Hara Museum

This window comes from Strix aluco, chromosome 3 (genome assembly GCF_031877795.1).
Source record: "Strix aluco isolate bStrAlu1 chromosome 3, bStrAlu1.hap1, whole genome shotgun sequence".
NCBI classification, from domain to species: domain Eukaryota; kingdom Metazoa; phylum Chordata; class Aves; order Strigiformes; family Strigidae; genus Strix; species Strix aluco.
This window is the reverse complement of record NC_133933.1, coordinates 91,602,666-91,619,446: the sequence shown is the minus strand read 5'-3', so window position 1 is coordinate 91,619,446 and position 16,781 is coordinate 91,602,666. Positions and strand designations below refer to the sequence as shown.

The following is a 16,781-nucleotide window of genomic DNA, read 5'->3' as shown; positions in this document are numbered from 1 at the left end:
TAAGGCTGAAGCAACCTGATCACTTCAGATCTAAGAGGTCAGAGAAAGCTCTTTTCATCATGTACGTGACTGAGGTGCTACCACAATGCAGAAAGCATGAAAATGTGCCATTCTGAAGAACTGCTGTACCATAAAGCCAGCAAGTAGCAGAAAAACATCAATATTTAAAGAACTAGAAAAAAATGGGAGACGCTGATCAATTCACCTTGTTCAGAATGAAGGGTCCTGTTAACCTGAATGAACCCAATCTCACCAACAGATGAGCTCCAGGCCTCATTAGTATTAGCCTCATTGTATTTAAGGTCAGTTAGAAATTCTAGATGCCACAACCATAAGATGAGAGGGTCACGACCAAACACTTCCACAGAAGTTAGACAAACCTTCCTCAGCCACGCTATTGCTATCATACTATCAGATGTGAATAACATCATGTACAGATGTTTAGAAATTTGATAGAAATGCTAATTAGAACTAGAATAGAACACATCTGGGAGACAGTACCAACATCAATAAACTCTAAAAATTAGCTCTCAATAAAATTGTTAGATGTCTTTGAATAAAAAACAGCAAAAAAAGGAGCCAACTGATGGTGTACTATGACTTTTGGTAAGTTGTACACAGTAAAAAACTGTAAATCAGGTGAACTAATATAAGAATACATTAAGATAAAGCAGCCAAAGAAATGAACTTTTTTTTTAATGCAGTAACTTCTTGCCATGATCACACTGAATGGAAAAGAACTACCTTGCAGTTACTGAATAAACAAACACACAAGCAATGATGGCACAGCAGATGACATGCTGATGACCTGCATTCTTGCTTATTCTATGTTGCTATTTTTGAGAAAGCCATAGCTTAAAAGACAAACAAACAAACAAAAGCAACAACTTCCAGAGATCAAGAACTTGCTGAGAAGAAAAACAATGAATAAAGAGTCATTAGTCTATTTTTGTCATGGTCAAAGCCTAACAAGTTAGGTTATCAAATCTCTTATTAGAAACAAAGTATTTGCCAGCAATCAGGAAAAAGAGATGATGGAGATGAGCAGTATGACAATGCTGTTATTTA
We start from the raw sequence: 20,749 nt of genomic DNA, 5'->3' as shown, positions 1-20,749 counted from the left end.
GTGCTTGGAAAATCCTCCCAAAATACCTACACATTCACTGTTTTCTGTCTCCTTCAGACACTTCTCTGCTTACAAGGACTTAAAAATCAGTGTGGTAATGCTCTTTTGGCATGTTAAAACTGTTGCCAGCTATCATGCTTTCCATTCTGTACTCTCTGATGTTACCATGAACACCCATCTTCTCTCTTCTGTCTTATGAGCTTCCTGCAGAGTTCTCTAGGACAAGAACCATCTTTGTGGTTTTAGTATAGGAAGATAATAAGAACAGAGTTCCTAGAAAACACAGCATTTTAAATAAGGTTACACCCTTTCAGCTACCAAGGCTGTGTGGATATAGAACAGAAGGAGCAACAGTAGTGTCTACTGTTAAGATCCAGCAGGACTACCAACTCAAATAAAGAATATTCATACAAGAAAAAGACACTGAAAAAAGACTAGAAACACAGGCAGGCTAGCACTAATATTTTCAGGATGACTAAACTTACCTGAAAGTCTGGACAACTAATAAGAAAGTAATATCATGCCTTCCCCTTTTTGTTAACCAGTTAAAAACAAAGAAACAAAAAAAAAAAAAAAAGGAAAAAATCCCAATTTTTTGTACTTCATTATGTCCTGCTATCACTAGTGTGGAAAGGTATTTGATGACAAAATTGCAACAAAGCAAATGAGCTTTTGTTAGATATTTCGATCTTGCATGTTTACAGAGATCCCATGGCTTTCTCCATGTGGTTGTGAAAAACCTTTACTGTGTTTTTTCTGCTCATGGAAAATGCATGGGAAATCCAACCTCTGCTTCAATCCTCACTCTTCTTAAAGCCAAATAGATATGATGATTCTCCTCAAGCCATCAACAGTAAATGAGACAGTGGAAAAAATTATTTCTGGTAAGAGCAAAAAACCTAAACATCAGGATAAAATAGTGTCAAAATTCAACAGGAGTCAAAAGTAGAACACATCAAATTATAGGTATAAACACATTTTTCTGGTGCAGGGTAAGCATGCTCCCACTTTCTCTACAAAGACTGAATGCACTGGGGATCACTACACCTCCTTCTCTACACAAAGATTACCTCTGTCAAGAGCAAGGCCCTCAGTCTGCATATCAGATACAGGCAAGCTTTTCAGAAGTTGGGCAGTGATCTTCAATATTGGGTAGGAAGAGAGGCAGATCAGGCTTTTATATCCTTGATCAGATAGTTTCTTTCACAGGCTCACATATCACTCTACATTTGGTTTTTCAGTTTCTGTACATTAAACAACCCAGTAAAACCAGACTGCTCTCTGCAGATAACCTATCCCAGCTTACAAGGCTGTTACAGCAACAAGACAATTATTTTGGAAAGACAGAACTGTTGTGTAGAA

In the mid-1970s, around his 40th birthday, Toshio Hara left his business career and dove headlong into the world of art. It was a moment in which he suddenly ‘woke up’ – and he unhesitatingly calls this moment, which lead to him building a museum bearing his name, the most fortunate of his life. “My sensibility – my sense of aesthetics – had started to move, to grow,” he says. “Everyone, I believe, has this ability. But we don’t use it. It’s sleeping.” Indeed, Hara’s aesthetic sensibility awoke with a bell – the doorbell of his former family home, a beautiful modernist building in Tokyo’s Shinagawa district that Hara turned into one of Japan’s first private museums for contemporary art. For the first six years, visitors had to ring it to be let in. “That bell…it never stopped,” Hara recalls. “We only had about five staff at the start, and everyone would take turns serving visitors tea and coffee at the café – I think I even served a few cups myself.” Coming from a wealthy family, Hara had opportunities to study and travel overseas, and his museum was inspired by the private art collections he visited in Europe, which felt so personal compared with the corporate-sponsored museums of Tokyo. Hara’s great-grandfather, Rokuro Hara, was a powerful industrialist in the late 19th century. He was a builder of banks and railways, and a collector of poetry and calligraphy. Rokuro’s son, Kunizo, built the family – and museum’s – intriguing Le Corbusier-inspired home in 1938. The building survived spells as a U.S. occupation facility, an embassy, and a government residence. Then, for 23 years, it sat uninhabited. With the opening of the Hara Museum, the house was occupied once more – this time by names including Robert Rauschenberg, Jasper Johns, and Roy Lichtenstein, all of which were among the patron’s early finds. Hara travelled with Andy Warhol for several months and owns one of the artist’s three ‘Campbell’s Tomato Soup Can’ sculptures. Over nearly 40 years, Hara’s collection has grown so large the founder says he’s stopped counting how many pieces there are. He’s even built an ‘annex’ museum in the mountains northwest of Tokyo to store and display more pieces, including the collection of his great-grandfather. Private museums in Japan often hire well-known critics or scholars to build their collections because owners don’t feel confident about selecting the works themselves. Even though Hara is quick to credit all the people who supported him, the success of his museum is the story of just one man – a man whose eyes were opened. “I didn’t know much at the start – I certainly wasn’t an expert,” Hara recalls. “But I was lucky to have people who believed in me. They encouraged me to make the final decision on which artworks and artists I liked. And I’m grateful to them. Because otherwise this would’ve been someone else’s museum.”